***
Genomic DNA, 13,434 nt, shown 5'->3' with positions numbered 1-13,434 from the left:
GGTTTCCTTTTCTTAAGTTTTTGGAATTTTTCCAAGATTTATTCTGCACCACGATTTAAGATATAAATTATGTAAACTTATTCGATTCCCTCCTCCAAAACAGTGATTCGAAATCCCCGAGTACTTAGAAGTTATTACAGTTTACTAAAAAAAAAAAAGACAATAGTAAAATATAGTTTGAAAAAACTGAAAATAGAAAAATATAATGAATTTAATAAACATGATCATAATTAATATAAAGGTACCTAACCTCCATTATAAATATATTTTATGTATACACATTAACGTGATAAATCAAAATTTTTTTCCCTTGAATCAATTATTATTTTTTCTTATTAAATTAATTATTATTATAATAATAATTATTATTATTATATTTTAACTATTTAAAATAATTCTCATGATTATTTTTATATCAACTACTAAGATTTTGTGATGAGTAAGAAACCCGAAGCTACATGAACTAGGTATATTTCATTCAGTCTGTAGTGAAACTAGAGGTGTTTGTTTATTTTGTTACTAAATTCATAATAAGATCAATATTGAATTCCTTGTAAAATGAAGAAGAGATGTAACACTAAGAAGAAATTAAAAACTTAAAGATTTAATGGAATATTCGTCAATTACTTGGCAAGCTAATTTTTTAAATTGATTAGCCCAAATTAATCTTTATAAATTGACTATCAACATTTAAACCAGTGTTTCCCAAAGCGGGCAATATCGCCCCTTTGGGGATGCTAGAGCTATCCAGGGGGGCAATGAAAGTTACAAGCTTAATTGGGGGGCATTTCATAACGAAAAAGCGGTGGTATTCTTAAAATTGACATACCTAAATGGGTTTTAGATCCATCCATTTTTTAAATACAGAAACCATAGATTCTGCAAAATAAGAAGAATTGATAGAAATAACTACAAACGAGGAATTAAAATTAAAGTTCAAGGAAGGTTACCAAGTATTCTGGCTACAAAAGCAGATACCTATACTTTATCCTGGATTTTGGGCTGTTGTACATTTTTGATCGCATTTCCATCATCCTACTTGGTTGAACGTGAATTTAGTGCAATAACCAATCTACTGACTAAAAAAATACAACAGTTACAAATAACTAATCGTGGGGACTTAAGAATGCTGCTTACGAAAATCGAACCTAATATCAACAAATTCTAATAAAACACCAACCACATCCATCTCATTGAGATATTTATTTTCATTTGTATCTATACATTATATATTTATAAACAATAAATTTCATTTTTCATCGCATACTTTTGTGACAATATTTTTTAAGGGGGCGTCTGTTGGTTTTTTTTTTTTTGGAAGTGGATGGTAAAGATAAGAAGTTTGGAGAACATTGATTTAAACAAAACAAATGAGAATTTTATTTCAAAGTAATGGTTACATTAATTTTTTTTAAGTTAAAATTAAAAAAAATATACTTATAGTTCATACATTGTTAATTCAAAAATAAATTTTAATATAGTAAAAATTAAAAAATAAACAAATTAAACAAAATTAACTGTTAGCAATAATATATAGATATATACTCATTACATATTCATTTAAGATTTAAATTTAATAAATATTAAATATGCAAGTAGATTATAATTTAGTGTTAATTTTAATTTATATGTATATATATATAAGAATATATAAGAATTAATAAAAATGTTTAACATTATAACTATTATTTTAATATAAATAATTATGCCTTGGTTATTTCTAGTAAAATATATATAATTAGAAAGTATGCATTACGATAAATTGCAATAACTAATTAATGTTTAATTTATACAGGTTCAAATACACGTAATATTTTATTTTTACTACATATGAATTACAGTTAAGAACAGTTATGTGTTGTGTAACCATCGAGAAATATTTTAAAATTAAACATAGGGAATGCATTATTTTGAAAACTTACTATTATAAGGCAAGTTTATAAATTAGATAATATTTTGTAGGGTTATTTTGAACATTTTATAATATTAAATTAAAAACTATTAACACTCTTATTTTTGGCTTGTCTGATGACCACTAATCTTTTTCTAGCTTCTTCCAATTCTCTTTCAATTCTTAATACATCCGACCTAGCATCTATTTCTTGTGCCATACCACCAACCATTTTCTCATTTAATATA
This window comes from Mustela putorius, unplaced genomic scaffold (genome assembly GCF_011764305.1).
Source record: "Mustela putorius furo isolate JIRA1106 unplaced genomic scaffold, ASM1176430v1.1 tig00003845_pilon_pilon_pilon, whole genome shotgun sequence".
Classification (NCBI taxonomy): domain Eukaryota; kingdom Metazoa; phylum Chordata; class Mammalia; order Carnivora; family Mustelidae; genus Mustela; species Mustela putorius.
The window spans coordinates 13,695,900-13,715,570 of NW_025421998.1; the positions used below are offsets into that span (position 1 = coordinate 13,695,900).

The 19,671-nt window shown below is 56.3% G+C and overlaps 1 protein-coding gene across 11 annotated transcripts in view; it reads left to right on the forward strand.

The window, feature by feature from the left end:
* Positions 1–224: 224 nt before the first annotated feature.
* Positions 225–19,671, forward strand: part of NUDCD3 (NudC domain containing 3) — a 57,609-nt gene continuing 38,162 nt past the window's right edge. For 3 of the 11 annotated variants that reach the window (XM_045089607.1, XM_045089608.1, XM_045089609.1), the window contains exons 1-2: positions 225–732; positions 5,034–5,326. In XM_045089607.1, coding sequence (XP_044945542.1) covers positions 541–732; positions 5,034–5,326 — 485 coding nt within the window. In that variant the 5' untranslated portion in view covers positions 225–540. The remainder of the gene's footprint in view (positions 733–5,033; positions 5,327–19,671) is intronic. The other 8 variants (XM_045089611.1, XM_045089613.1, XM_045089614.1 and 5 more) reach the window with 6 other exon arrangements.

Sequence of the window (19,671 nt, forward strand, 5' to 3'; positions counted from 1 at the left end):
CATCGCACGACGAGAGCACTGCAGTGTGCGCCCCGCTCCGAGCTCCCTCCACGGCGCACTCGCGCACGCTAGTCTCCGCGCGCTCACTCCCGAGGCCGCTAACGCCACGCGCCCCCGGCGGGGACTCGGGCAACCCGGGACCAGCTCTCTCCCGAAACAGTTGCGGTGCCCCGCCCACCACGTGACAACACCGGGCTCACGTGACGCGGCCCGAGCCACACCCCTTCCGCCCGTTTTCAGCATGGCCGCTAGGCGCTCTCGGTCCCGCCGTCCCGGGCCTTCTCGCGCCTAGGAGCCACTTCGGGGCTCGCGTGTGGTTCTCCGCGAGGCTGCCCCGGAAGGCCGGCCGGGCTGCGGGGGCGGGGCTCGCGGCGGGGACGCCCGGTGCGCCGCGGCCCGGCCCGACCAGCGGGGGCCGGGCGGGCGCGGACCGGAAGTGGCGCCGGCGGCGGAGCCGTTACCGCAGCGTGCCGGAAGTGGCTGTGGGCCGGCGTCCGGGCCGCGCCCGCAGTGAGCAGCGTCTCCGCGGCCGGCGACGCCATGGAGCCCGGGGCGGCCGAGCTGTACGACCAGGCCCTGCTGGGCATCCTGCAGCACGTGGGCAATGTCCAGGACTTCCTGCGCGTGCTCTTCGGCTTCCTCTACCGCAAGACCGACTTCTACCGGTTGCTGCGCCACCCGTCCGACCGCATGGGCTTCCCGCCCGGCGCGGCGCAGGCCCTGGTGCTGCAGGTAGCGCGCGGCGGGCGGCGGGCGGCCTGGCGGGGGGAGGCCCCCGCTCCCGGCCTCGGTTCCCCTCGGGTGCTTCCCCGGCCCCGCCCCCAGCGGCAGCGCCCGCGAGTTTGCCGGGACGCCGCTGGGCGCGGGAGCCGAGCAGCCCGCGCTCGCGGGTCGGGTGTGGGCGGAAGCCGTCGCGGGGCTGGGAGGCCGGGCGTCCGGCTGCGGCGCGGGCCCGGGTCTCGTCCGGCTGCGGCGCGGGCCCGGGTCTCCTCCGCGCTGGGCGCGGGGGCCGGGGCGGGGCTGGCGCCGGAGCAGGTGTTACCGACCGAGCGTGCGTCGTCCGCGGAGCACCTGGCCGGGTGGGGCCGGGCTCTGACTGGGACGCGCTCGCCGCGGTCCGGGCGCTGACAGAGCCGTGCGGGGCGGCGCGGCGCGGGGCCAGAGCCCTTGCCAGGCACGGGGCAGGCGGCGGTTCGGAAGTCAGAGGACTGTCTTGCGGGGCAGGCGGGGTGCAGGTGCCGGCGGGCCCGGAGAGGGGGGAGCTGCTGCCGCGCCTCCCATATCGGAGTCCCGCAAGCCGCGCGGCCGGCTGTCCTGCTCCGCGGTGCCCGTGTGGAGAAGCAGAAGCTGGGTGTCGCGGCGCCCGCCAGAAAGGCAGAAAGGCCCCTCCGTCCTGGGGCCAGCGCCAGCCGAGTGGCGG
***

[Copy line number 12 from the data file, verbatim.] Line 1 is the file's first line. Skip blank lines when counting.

CATCGCACGACGAGAGCACTGCAGTGTGCGCCCCGCTCCGAGCTCCCTCCACGGCGCACTCGCGCACGCTAGTCTCCGCGCGCTCACTCCCGAGGCCGCTAACGCCACGCGCCCCCGGCGGGGACTCGGGCAACCCGGGACCAGCTCTCTCCCGAAACAGTTGCGGTGCCCCGCCCACCACGTGACAACACCGGGCTCACGTGACGCGGCCCGAGCCACACCCCTTCCGCCCGTTTTCAGCATGGCCGCTAGGCGCTCTCGGTCCCGCCGTCCCGGGCCTTCTCGCGCCTAGGAGCCACTTCGGGGCTCGCGTGTGGTTCTCCGCGAGGCTGCCCCGGAAGGCCGGCCGGGCTGCGGGGGCGGGGCTCGCGGCGGGGACGCCCGGTGCGCCGCGGCCCGGCCCGACCAGCGGGGGCCGGGCGGGCGCGGACCGGAAGTGGCGCCGGCGGCGGAGCCGTTACCGCAGCGTGCCGGAAGTGGCTGTGGGCCGGCGTCCGGGCCGCGCCCGCAGTGAGCAGCGTCTCCGCGGCCGGCGACGCCATGGAGCCCGGGGCGGCCGAGCTGTACGACCAGGCCCTGCTGGGCATCCTGCAGCACGTGGGCAATGTCCAGGACTTCCTGCGCGTGCTCTTCGGCTTCCTCTACCGCAAGACCGACTTCTACCGGTTGCTGCGCCACCCGTCCGACCGCATGGGCTTCCCGCCCGGCGCGGCGCAGGCCCTGGTGCTGCAGGTAGCGCGCGGCGGGCGGCGGGCGGCCTGGCGGGGGGAGGCCCCCGCTCCCGGCCTCGGTTCCCCTCGGGTGCTTCCCCGGCCCCGCCCCCAGCGGCAGCGCCCGCGAGTTTGCCGGGACGCCGCTGGGCGCGGGAGCCGAGCAGCCCGCGCTCGCGGGTCGGGTGTGGGCGGAAGCCGTCGCGGGGCTGGGAGGCCGGGCGTCCGGCTGCGGCGCGGGCCCGGGTCTCGTCCGGCTGCGGCGCGGGCCCGGGTCTCCTCCGCGCTGGGCGCGGGGGCCGGGGCGGGGCTGGCGCCGGAGCAGGTGTTACCGACCGAGCGTGCGTCGTCCGCGGAGCACCTGGCCGGGTGGGGCCGGGCTCTGACTGGGACGCGCTCGCCGCGGTCCGGGCGCTGACAGAGCCGTGCGGGGCGGCGCGGCGCGGGGCCAGAGCCCTTGCCAGGCACGGGGCAGGCGGCGGTTCGGAAGTCAGAGGACTGTCTTGCGGGGCAGGCGGGGTGCAGGTGCCGGCGGGCCCGGAGAGGGGGGAGCTGCTGCCGCGCCTCCCATATCGGAGTCCCGCAAGCCGCGCGGCCGGCTGTCCTGCTCCGCGGTGCCCGTGTGGAGAAGCAGAAGCTGGGTGTCGCGGCGCCCGCCAGAAAGGCAGAAAGGCCCCTCCGTCCTGGGGCCAGCGCCAGCCGAGTGGCGG